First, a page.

The analyst in search of a property bubble: Arek Drozda

Since property prices started to rise again a key question that comes to mind is – what about the bubble? Are we there yet or far from it? Opinions are many but I prefer to deal with facts and figures so, let’s examine the evidence…

Firstly, we have to define the “price bubble”. As it turns out, even this simple task is not without some challenges due to a variety of perspectives on the issue. Therefore, let’s settle on a simple and succinct definition from Wikipedia which explains price bubble as “trade in high volumes at prices that are considerably at variance with intrinsic values".

So, according to this definition, the first precondition of a bubble is “trade in high volumes”. Since I do not have access to property sales data for the last few decades, the best proxy of this information is the number of mortgages issued by financial institutions, as published by the Australian Bureau of Statistics. This data series goes back to 1975 and is presented on the chart below. The red line on the chart is a 12 month moving average of monthly volumes of loans for purchase of established dwellings, new dwellings as well as for construction of dwellings. Loans classified as refinancing are excluded.

The spikes in volume can be clearly identified in 1984, 1988, 1994, 2003 and 2007. Volumes were also elevated in 2009 and are up in 2013 from a very low base but these appear so far to be “reactions” in a downtrend hence, rather unlikely candidates for a bubble.


The second precondition for the existence of a bubble is that “prices are considerably at variance with intrinsic values”. The definition of an “intrinsic value” is a much bigger problem. So again, let’s opt for something simple and widely used by economists. In particular, the most common approach to determine the intrinsic value of properties is to calculate price to household disposable income ratio, or price to rent ratio, and compare present and historical values. The second measure is my preference since there are long term data series readily available which makes construction of this indicator much easier. However, both those measures should show a very similar result.

I set the ratio of house price to rent as 1 for 1975, which is the start of housing mortgage data but I also calculated the ratio back to 1950’s - to a point in time when modern and unregulated post World War II housing market began in Australia.

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Looking at the above chart we can immediately identify a problem – the line only rises and it never fell back to or below 1950 level. The ratio first jumped in early 1950’s, then in mid 1970’s, again in late 1980’s and in early 2000’s, peaking so far in 2010. In other words, it implies that prices are “at variance to intrinsic value” continuously for 60 years now… Yet, despite that implied long lasting exuberance, property prices in Australia fluctuate periodically – they advance and then they pause or fall slightly, then they advance again to a higher level.

It means that this popular measure of intrinsic value is rather insensitive to short term variations in market conditions and therefore should probably be only applied in analysis spanning many decades or even centuries. In other words, simple measures like price to rent ratio, are rather inadequate for a shorter and medium term analysis, relevant to a person’s lifespan.  A more responsive measure is needed in order to determine whether prices are exuberant or not. I will explore this further in my next article.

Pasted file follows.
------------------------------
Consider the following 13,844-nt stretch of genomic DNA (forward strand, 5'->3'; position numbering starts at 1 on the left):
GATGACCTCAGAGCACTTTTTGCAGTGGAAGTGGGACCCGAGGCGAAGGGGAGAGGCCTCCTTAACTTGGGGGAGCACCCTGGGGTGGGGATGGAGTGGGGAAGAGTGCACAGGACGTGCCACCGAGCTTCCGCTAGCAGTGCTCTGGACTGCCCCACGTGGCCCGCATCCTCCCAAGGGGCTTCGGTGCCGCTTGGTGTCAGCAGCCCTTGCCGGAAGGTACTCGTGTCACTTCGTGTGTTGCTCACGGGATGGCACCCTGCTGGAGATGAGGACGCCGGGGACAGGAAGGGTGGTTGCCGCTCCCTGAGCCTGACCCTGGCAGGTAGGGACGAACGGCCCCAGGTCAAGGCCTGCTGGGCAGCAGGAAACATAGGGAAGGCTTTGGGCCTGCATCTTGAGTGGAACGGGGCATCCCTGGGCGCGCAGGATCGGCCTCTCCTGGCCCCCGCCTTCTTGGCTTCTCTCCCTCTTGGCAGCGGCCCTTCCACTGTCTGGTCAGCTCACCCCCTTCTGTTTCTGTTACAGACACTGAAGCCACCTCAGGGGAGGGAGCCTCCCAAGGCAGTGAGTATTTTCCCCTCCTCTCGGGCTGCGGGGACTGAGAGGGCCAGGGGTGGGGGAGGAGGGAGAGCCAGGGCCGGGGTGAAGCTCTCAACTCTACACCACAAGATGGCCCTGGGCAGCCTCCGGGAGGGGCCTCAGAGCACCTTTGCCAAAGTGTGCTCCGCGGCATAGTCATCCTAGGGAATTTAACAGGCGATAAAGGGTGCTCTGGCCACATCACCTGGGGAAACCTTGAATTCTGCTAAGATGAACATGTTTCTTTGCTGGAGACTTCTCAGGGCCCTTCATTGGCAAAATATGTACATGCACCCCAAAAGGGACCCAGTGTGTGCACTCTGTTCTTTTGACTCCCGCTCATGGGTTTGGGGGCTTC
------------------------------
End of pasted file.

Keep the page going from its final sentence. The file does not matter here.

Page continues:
For now, the only conclusion that can be drawn is that, according to our original definition, if we accept that 1950 is an appropriate starting reference point and that prices to rents ratio is an appropriate measure of a variance to intrinsic value, Australian property is in a very long term bubble that peaked so far in 2007 (the point of the highest volume of loans and high ratio of prices to rents) and that this bubble is currently deflating.

However, there is more that should be said. In particular, it is an awfully long term bubble and it may take an awfully long time to deflate, if at all. It is not out of the question that what we observe on the second chart is a reflection of ongoing structural changes in the housing market – therefore, that the chart indicates what the current intrinsic value is and not the variance from a historic intrinsic value, as this information is commonly interpreted. If what we observe is indeed the result of long term structural changes in the market, this “bubble” could as well inflate to even bigger proportions, as it happened in 1950s, 1970s, 1980s and in 2000s.

I will leave you with an interesting question to ponder about - what would it take to completely deflate this bubble and bring ratio of prices to rents down, back to 1950’s level? It would involve a serious modelling exercise to come up with a range of scenarios that could deliver that outcome but, as an illustration, prices would have to halve from current levels and, at the same time, rents would have to double to get us close to that result in the next 20 years. How likely it is to happen without a catastrophic economic shock or a drastic government intervention is not difficult to guess.


Arek Drozda is an independent analyst who has worked in the public and private sectors for over 20 years in business development, data analysis and in building geographic information systems.



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